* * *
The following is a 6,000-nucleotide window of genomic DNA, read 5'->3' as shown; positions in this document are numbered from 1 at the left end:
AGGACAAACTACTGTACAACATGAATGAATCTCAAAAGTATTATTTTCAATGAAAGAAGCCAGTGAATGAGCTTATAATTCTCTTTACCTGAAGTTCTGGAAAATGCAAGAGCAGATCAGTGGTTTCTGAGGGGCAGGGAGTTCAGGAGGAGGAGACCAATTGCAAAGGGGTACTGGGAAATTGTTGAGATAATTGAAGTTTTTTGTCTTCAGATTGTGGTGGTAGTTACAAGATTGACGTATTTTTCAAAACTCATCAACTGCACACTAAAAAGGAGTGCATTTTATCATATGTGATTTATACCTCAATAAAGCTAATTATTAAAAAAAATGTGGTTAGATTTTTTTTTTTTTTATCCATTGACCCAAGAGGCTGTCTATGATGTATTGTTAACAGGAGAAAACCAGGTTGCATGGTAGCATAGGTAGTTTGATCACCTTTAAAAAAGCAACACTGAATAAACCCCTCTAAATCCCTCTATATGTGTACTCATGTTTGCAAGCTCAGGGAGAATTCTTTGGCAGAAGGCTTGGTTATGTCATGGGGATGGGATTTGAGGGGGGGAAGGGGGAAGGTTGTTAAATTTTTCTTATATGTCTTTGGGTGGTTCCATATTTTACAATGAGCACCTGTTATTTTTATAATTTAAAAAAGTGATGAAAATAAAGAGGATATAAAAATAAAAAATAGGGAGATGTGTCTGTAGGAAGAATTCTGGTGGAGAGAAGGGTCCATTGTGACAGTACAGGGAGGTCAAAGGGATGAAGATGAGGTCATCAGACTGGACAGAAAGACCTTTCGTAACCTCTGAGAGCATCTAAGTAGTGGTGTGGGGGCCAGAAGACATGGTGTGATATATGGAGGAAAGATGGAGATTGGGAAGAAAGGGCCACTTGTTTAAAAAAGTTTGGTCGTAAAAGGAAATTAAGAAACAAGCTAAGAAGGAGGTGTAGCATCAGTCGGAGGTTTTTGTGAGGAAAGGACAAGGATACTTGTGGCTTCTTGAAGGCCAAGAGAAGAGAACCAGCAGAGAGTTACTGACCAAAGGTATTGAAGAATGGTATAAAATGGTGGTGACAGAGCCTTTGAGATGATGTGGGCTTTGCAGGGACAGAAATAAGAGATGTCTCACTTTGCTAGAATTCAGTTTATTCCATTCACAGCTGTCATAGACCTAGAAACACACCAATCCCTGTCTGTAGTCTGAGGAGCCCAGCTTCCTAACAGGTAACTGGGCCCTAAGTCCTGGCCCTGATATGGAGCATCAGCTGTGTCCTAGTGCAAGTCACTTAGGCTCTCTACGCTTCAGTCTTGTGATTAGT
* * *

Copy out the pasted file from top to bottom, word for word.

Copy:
The following is a 6,000-nucleotide window of genomic DNA, read 5'->3' as shown; positions in this document are numbered from 1 at the left end:
AGGACAAACTACTGTACAACATGAATGAATCTCAAAAGTATTATTTTCAATGAAAGAAGCCAGTGAATGAGCTTATAATTCTCTTTACCTGAAGTTCTGGAAAATGCAAGAGCAGATCAGTGGTTTCTGAGGGGCAGGGAGTTCAGGAGGAGGAGACCAATTGCAAAGGGGTACTGGGAAATTGTTGAGATAATTGAAGTTTTTTGTCTTCAGATTGTGGTGGTAGTTACAAGATTGACGTATTTTTCAAAACTCATCAACTGCACACTAAAAAGGAGTGCATTTTATCATATGTGATTTATACCTCAATAAAGCTAATTATTAAAAAAAATGTGGTTAGATTTTTTTTTTTTTTATCCATTGACCCAAGAGGCTGTCTATGATGTATTGTTAACAGGAGAAAACCAGGTTGCATGGTAGCATAGGTAGTTTGATCACCTTTAAAAAAGCAACACTGAATAAACCCCTCTAAATCCCTCTATATGTGTACTCATGTTTGCAAGCTCAGGGAGAATTCTTTGGCAGAAGGCTTGGTTATGTCATGGGGATGGGATTTGAGGGGGGGAAGGGGGAAGGTTGTTAAATTTTTCTTATATGTCTTTGGGTGGTTCCATATTTTACAATGAGCACCTGTTATTTTTATAATTTAAAAAAGTGATGAAAATAAAGAGGATATAAAAATAAAAAATAGGGAGATGTGTCTGTAGGAAGAATTCTGGTGGAGAGAAGGGTCCATTGTGACAGTACAGGGAGGTCAAAGGGATGAAGATGAGGTCATCAGACTGGACAGAAAGACCTTTCGTAACCTCTGAGAGCATCTAAGTAGTGGTGTGGGGGCCAGAAGACATGGTGTGATATATGGAGGAAAGATGGAGATTGGGAAGAAAGGGCCACTTGTTTAAAAAAGTTTGGTCGTAAAAGGAAATTAAGAAACAAGCTAAGAAGGAGGTGTAGCATCAGTCGGAGGTTTTTGTGAGGAAAGGACAAGGATACTTGTGGCTTCTTGAAGGCCAAGAGAAGAGAACCAGCAGAGAGTTACTGACCAAAGGTATTGAAGAATGGTATAAAATGGTGGTGACAGAGCCTTTGAGATGATGTGGGCTTTGCAGGGACAGAAATAAGAGATGTCTCACTTTGCTAGAATTCAGTTTATTCCATTCACAGCTGTCATAGACCTAGAAACACACCAATCCCTGTCTGTAGTCTGAGGAGCCCAGCTTCCTAACAGGTAACTGGGCCCTAAGTCCTGGCCCTGATATGGAGCATCAGCTGTGTCCTAGTGCAAGTCACTTAGGCTCTCTACGCTTCAGTCTTGTGATTAGT